The holiday season is the perfect time to spend with friends and family, but travel and holiday obligations can make the season particularly hectic. Between shopping, wrapping, baking, visiting family and friends, and holiday parties, our days and nights tend to stay chaotic, which means we may have less time for our four-legged family members.
Your pets won’t mind—in fact, they may prefer to stay out of the fray. They’ll probably make themselves useful as furry vacuum cleaners, picking up any dropped holiday goodies, which leads to the importance of keeping your pet safe from hazards this holiday season.
The holidays are busy for you, but they can be particularly busy for veterinary and animal emergency clinics. One of the most common problems they see, particularly in dogs, is called “dietary indiscretion,” which goes along with all the holiday feasting and rich foods.
Dietary indiscretion refers to pets consuming food and non-food items they are not supposed to eat, from heavy holiday foods, to ribbons and bows on packages, to tree ornaments. Temptations are everywhere, and they all affect pets differently.
Festive food can spell trouble for pets
Pets typically eat the same meal day in and day out and, hopefully, seldom eat human food; during the holidays, however, we celebrate with heavy, rich foods that are often toxic to pets. Because the holidays are a time for giving, we often want to share these meals with our pets, but your table scraps, Aunt Linda’s table scraps, and your nephews’ unwanted buttery brussels sprouts can cause nothing but trouble for your pet.
Such dietary changes can lead to gastroenteritis (i.e., inflammation of the stomach and intestines) in your pet. The first signs are vomiting and diarrhea, which can lead to dehydration.
In worst-case scenarios, pets who consume rich or fatty table scraps may develop pancreatitis, a severe medical condition where the pancreas becomes inflamed. The pancreas has two important roles—secreting (1) digestive enzymes so that food can be digested and (2) insulin to keep blood sugar levels in check. When the pancreas becomes inflamed, digestive enzymes are prematurely released internally, and they may digest the pancreatic tissue which, in turn, can lead to further pancreatic inflammation that can affect the adjacent liver tissue. Severe inflammation can affect the pancreas’ ability to produce insulin and result in temporary or permanent diabetes.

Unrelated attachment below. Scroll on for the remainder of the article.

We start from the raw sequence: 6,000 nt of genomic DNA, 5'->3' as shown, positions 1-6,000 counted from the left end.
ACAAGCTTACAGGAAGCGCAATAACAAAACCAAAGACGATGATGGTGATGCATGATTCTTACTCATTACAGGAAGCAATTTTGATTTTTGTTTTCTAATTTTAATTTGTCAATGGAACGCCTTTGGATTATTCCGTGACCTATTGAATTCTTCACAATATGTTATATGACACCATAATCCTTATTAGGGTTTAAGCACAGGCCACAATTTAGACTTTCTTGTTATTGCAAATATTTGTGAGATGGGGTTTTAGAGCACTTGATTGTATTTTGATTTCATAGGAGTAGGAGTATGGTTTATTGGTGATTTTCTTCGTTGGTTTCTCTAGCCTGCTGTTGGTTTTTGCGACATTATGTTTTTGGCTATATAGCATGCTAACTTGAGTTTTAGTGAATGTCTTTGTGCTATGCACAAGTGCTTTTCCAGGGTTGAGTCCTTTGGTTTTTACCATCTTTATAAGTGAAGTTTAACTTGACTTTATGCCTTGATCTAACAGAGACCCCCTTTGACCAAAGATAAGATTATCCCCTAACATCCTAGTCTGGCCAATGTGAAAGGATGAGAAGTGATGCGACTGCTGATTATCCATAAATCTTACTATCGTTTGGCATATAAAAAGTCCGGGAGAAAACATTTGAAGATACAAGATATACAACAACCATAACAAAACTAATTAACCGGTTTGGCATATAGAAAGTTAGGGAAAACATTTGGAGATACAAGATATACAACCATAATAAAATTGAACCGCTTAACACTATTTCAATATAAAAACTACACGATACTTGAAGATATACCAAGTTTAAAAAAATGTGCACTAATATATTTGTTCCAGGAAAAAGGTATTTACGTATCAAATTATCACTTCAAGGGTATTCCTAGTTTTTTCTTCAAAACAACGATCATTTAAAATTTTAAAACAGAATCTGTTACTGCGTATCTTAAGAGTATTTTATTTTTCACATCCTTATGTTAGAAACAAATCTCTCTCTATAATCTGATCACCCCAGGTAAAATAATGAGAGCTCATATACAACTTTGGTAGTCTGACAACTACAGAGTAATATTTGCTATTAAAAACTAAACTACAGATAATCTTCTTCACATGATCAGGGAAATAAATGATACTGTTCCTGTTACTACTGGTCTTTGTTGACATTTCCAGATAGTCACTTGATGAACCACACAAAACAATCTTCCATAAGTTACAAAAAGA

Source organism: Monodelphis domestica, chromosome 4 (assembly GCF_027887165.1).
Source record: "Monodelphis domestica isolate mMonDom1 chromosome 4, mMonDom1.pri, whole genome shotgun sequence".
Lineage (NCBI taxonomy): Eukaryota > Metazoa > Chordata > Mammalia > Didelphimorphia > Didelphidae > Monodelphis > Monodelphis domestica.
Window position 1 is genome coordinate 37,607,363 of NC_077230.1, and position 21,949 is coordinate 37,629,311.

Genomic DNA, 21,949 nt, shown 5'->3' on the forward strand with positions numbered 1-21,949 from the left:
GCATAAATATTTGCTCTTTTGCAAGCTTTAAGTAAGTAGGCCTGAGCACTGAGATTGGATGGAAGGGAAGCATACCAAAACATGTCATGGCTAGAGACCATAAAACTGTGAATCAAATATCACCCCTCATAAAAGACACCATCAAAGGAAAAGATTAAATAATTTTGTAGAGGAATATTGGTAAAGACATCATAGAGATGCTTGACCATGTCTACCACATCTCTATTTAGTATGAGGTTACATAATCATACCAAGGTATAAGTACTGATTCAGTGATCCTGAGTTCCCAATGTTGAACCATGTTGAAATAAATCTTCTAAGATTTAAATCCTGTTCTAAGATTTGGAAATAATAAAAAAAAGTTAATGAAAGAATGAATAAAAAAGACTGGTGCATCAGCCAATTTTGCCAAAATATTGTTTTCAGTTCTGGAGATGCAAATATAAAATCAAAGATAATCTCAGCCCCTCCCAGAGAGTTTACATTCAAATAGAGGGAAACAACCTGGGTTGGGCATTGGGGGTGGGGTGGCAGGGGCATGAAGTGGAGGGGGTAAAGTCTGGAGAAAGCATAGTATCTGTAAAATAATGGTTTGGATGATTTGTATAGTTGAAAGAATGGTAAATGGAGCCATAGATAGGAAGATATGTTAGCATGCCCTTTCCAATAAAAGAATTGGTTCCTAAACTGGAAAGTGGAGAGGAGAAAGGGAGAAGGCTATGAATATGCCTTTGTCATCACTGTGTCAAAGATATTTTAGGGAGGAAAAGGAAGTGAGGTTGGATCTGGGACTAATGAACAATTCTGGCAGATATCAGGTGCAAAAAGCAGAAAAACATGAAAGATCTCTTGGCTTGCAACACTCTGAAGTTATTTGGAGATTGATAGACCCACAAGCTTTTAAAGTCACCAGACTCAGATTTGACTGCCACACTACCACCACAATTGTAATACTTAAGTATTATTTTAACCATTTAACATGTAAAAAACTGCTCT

Avoid holiday gastroenteritis or pancreatitis in your pet by withholding table scraps altogether, and asking guests to do the same. We know this can be difficult, especially at the holidays, when we want everything to be magical, including for our pets.
So, instead of table scraps, prepare your pet’s own holiday meal beforehand. Focus on the least fatty foods, such as white meat, plain or uncooked green beans or carrots, and boiled potatoes before you load them with butter and cream. Also, avoid foods laden with onions or garlic, which can be toxic to pets in high doses.
Consider baking a special treat for your pet this holiday season, such as these biscuits from Chow Hounds by Ernie Ward, DVM:
Sweet potato biscuits
- 1 large cooked sweet potato
- 1 banana
- ½ cup quinoa flour
- ½ tbsp vegetable oil
- Preheat oven to 350 degrees fahrenheit.
- In a medium-size bowl, mix the sweet potato and banana until well-blended.
- Add the vegetable oil.
- Mix in the quinoa flour.
- Place teaspoonfuls of the dough on a nonstick baking sheet, lightly flattening each cookie.
- Bake 30 minutes.
Makes about four dozen biscuits.
These biscuits are low in calories, so you can also give them to guests who want to treat your pet.
Holiday decor can spell danger for pets
The holidays are full of temptations for pets, from toys stuffing stockings or under the tree, and shiny ribbons, bows, and ornaments. Unfortunately, many pets can’t resist these snacks, which puts them at risk of developing life-threatening intestinal obstructions.
Cats are particularly prone to ingesting yarn, ribbons, and tinsel, which may be thin, but they can still cause linear foreign-body obstructions when one end of the ribbon or string becomes lodged in the intestinal tract. The intestine attempts to move through the rest of the string, which bunches around the end that is stuck. This can damage the delicate intestinal tissues and lead to a life-threatening intestinal rupture.
We know the last thing you want over the holidays is a pet with gastroenteritis, or worse, whom you have to take to the emergency clinic, so follow our advice and keep festive foods and decorating items away from pets.
Happy holidays from the Peoria Area Veterinary Group team—we look forward to seeing you and your pet in the New Year.